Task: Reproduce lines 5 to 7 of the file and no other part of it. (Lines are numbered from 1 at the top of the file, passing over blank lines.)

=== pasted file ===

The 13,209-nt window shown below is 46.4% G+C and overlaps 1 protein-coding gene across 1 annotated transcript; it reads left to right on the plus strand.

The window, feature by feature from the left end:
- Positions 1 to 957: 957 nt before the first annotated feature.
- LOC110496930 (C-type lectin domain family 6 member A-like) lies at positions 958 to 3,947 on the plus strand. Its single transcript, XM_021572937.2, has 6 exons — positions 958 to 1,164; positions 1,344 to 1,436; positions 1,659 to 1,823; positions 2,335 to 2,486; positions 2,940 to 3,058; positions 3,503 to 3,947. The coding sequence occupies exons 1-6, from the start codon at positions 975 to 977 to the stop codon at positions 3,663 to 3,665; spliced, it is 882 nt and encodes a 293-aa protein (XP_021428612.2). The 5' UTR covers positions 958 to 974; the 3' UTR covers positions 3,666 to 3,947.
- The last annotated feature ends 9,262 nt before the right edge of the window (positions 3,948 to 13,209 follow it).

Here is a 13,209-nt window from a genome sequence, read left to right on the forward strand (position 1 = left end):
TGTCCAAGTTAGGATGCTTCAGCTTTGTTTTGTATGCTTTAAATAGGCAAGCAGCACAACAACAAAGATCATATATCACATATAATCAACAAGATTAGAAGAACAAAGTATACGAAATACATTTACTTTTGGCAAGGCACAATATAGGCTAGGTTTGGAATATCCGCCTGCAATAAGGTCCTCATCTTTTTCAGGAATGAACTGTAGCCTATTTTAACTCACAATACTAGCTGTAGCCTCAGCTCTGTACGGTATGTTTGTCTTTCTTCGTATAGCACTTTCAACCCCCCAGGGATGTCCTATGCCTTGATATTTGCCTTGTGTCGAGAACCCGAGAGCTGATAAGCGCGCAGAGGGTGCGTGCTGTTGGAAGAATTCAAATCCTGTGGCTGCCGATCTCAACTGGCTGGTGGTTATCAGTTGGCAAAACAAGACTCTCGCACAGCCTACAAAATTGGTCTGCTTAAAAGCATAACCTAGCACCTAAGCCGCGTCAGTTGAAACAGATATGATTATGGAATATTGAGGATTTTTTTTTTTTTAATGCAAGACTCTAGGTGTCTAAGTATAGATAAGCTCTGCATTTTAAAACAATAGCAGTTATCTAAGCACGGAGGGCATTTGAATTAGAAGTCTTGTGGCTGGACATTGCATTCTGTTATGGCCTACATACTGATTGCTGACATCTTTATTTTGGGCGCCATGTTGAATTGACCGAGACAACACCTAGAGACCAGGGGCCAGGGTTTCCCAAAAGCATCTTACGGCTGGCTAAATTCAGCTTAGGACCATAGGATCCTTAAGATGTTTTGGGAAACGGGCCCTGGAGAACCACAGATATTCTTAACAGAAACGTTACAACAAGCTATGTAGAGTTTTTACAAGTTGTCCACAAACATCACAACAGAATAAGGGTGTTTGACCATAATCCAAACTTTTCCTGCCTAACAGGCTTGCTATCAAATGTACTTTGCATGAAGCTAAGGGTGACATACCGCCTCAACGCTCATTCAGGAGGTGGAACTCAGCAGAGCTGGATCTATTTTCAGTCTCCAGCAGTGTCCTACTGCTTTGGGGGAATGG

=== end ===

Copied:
- The last annotated feature ends 9,262 nt before the right edge of the window (positions 3,948 to 13,209 follow it).

Here is a 13,209-nt window from a genome sequence, read left to right on the forward strand (position 1 = left end):
TGTCCAAGTTAGGATGCTTCAGCTTTGTTTTGTATGCTTTAAATAGGCAAGCAGCACAACAACAAAGATCATATATCACATATAATCAACAAGATTAGAAGAACAAAGTATACGAAATACATTTACTTTTGGCAAGGCACAATATAGGCTAGGTTTGGAATATCCGCCTGCAATAAGGTCCTCATCTTTTTCAGGAATGAACTGTAGCCTATTTTAACTCACAATACTAGCTGTAGCCTCAGCTCTGTACGGTATGTTTGTCTTTCTTCGTATAGCACTTTCAACCCCCCAGGGATGTCCTATGCCTTGATATTTGCCTTGTGTCGAGAACCCGAGAGCTGATAAGCGCGCAGAGGGTGCGTGCTGTTGGAAGAATTCAAATCCTGTGGCTGCCGATCTCAACTGGCTGGTGGTTATCAGTTGGCAAAACAAGACTCTCGCACAGCCTACAAAATTGGTCTGCTTAAAAGCATAACCTAGCACCTAAGCCGCGTCAGTTGAAACAGATATGATTATGGAATATTGAGGATTTTTTTTTTTTTAATGCAAGACTCTAGGTGTCTAAGTATAGATAAGCTCTGCATTTTAAAACAATAGCAGTTATCTAAGCACGGAGGGCATTTGAATTAGAAGTCTTGTGGCTGGACATTGCATTCTGTTATGGCCTACATACTGATTGCTGACATCTTTATTTTGGGCGCCATGTTGAATTGACCGAGACAACACCTAGAGACCAGGGGCCAGGGTTTCCCAAAAGCATCTTACGGCTGGCTAAATTCAGCTTAGGACCATAGGATCCTTAAGATGTTTTGGGAAACGGGCCCTGGAGAACCACAGATATTCTTAACAGAAACGTTACAACAAGCTATGTAGAGTTTTTACAAGTTGTCCACAAACATCACAACAGAATAAGGGTGTTTGACCATAATCCAAACTTTTCCTGCCTAACAGGCTTGCTATCAAATGTACTTTGCATGAAGCTAAGGGTGACATACCGCCTCAACGCTCATTCAGGAGGTGGAACTCAGCAGAGCTGGATCTATTTTCAGTCTCCAGCAGTGTCCTACTGCTTTGGGGGAATGG